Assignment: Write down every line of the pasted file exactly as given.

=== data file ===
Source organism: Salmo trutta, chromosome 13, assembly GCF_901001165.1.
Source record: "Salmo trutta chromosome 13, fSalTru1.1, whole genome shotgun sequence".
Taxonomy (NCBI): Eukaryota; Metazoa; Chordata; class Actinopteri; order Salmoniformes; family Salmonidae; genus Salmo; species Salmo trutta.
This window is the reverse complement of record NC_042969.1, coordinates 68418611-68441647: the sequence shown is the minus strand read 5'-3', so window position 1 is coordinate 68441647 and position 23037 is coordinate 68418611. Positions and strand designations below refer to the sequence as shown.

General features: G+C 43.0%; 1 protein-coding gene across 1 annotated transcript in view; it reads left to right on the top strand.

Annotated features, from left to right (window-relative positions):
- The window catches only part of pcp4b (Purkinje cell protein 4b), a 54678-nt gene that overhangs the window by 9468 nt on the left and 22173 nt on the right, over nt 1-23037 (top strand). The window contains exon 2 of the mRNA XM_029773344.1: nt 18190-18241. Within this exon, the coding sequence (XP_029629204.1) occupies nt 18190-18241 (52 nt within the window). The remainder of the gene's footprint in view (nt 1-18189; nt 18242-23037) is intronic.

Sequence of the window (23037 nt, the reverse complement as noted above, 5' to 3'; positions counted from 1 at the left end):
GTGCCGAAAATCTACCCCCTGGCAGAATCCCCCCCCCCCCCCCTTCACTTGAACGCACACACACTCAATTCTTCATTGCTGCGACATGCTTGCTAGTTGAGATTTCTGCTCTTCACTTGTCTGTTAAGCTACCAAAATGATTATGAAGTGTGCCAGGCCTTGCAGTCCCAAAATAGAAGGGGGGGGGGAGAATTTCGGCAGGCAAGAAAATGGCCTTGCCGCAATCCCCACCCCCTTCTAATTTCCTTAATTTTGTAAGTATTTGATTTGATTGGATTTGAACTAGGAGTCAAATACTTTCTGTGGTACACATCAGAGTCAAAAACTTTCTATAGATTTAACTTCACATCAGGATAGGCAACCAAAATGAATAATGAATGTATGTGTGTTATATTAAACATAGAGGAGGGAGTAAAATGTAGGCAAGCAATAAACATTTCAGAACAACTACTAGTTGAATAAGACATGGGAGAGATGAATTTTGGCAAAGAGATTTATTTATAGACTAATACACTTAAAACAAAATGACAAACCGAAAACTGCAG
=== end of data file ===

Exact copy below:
Source organism: Salmo trutta, chromosome 13, assembly GCF_901001165.1.
Source record: "Salmo trutta chromosome 13, fSalTru1.1, whole genome shotgun sequence".
Taxonomy (NCBI): Eukaryota; Metazoa; Chordata; class Actinopteri; order Salmoniformes; family Salmonidae; genus Salmo; species Salmo trutta.
This window is the reverse complement of record NC_042969.1, coordinates 68418611-68441647: the sequence shown is the minus strand read 5'-3', so window position 1 is coordinate 68441647 and position 23037 is coordinate 68418611. Positions and strand designations below refer to the sequence as shown.

General features: G+C 43.0%; 1 protein-coding gene across 1 annotated transcript in view; it reads left to right on the top strand.

Annotated features, from left to right (window-relative positions):
- The window catches only part of pcp4b (Purkinje cell protein 4b), a 54678-nt gene that overhangs the window by 9468 nt on the left and 22173 nt on the right, over nt 1-23037 (top strand). The window contains exon 2 of the mRNA XM_029773344.1: nt 18190-18241. Within this exon, the coding sequence (XP_029629204.1) occupies nt 18190-18241 (52 nt within the window). The remainder of the gene's footprint in view (nt 1-18189; nt 18242-23037) is intronic.

Sequence of the window (23037 nt, the reverse complement as noted above, 5' to 3'; positions counted from 1 at the left end):
GTGCCGAAAATCTACCCCCTGGCAGAATCCCCCCCCCCCCCCCTTCACTTGAACGCACACACACTCAATTCTTCATTGCTGCGACATGCTTGCTAGTTGAGATTTCTGCTCTTCACTTGTCTGTTAAGCTACCAAAATGATTATGAAGTGTGCCAGGCCTTGCAGTCCCAAAATAGAAGGGGGGGGGGAGAATTTCGGCAGGCAAGAAAATGGCCTTGCCGCAATCCCCACCCCCTTCTAATTTCCTTAATTTTGTAAGTATTTGATTTGATTGGATTTGAACTAGGAGTCAAATACTTTCTGTGGTACACATCAGAGTCAAAAACTTTCTATAGATTTAACTTCACATCAGGATAGGCAACCAAAATGAATAATGAATGTATGTGTGTTATATTAAACATAGAGGAGGGAGTAAAATGTAGGCAAGCAATAAACATTTCAGAACAACTACTAGTTGAATAAGACATGGGAGAGATGAATTTTGGCAAAGAGATTTATTTATAGACTAATACACTTAAAACAAAATGACAAACCGAAAACTGCAG